Christopher Tolkien again and again in HoME speaks of his regrets in making too many changes in The Silmarillion text for reasons of style or consistency. To remove the one mention of Rog from the short summary of The Fall of Gondolin was unimportant. To remove him, the first to ever slay a Balrog, from the full Fall of Gondolin is a major excision. I suppose he could simply be named as the Lord of the Hammer.

But without evidence, we don't actually know that JRRT would have changed that name.

Again, should not the rule be when in doubt keep it? Otherwise almost everything will be jettisoned.

On Mechanical Dragons

The final 1930 Silmarillion version of Tolkien's account of the Fall of Gondolin as published in The Shaping of Middle-earth (HoME 4), &quot;Quenta&quot;, §16, contains the passage:<blockquote>Quote:<hr> ... and he loosed upon Gondolin his Orcs and his Balrogs and his serpents; and of these, dragons of many and dire shapes were new devised for the taking of the city.<hr></blockquote>Christopher Tolkien in his notes on this passage remarks:<blockquote>Quote:<hr> In the reference to the 'devising' (rather than 'breeding') of new dragons by Morgoth for the assault on the city there is even a suggestion of the (apparently) inanimate constructions of the Tale (see II.213).<hr></blockquote>In QS77 this becomes (emphasis mine):<blockquote>Quote:<hr> ... and he loosed upon Gondolin his Balrogs, and his Orcs, and his wolves; and with them came dragons of the brood of Glaurung, and they were become now many and terrible.<hr></blockquote>I cannot find textual justification for these changes in HoME. This may be simply rewriting as Christopher Tolkien and Guy Kay imagined JRRT might have done.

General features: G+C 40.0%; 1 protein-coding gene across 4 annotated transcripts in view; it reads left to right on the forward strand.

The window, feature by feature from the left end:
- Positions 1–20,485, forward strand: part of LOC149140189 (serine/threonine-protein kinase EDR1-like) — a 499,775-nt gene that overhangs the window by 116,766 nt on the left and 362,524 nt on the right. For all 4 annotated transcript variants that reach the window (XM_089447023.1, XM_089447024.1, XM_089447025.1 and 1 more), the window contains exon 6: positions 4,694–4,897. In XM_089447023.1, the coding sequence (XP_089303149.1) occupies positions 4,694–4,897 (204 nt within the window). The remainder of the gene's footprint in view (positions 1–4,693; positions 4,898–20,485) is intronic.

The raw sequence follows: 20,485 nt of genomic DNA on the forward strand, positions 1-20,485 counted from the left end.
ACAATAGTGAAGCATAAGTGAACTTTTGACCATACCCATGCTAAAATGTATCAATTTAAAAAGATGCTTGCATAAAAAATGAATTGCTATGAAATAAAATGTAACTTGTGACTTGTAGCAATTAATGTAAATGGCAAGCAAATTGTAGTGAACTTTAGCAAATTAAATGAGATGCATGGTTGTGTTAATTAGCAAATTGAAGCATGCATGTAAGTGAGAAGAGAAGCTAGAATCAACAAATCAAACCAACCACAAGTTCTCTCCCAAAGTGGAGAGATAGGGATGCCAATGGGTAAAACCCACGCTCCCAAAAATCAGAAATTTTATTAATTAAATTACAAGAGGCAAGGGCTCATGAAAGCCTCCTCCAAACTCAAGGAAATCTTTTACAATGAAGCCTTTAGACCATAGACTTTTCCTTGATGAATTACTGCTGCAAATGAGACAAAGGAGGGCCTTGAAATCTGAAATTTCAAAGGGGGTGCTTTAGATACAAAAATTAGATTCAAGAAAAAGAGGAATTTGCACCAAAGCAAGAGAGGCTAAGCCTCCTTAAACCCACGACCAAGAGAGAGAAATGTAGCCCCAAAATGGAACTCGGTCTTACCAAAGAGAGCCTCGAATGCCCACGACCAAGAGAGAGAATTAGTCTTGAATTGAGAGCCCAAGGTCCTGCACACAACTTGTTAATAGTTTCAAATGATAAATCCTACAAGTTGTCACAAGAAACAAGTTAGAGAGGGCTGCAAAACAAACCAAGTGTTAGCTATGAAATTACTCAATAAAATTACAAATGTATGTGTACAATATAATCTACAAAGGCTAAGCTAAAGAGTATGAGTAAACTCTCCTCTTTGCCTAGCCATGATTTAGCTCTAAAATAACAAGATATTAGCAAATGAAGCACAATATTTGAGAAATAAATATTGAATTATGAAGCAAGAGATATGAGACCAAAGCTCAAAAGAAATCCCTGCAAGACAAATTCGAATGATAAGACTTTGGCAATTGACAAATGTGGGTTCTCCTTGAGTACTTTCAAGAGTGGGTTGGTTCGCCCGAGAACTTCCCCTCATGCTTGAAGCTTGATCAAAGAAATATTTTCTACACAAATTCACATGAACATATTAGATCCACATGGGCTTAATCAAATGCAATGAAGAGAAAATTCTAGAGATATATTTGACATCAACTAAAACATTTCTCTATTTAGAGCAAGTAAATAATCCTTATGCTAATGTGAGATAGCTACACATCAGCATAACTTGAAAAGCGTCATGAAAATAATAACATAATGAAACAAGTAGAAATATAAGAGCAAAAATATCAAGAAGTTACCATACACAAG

Can anyone find firm textual support for these changes?

Inclusion of the poem &quot;The Horns of Ylmir&quot;

As it stands it would need major fan-fiction style rewriting or dropping of lines, as Tuor in the original story and the poem encounters Ulmo in the summer in the marshes of the Land of Willows where he is first enchanted by inland musics and then by Ulmo's music. In the later story it is on the seacoast by Vinyamar at the approach of winter and Ulmo plays no music.

And there are other differences. Including much of the poem is going to be very difficult.

</p>Edited by: <A HREF=>jallanit e</A> at: 6/18/01 7:19:35 pm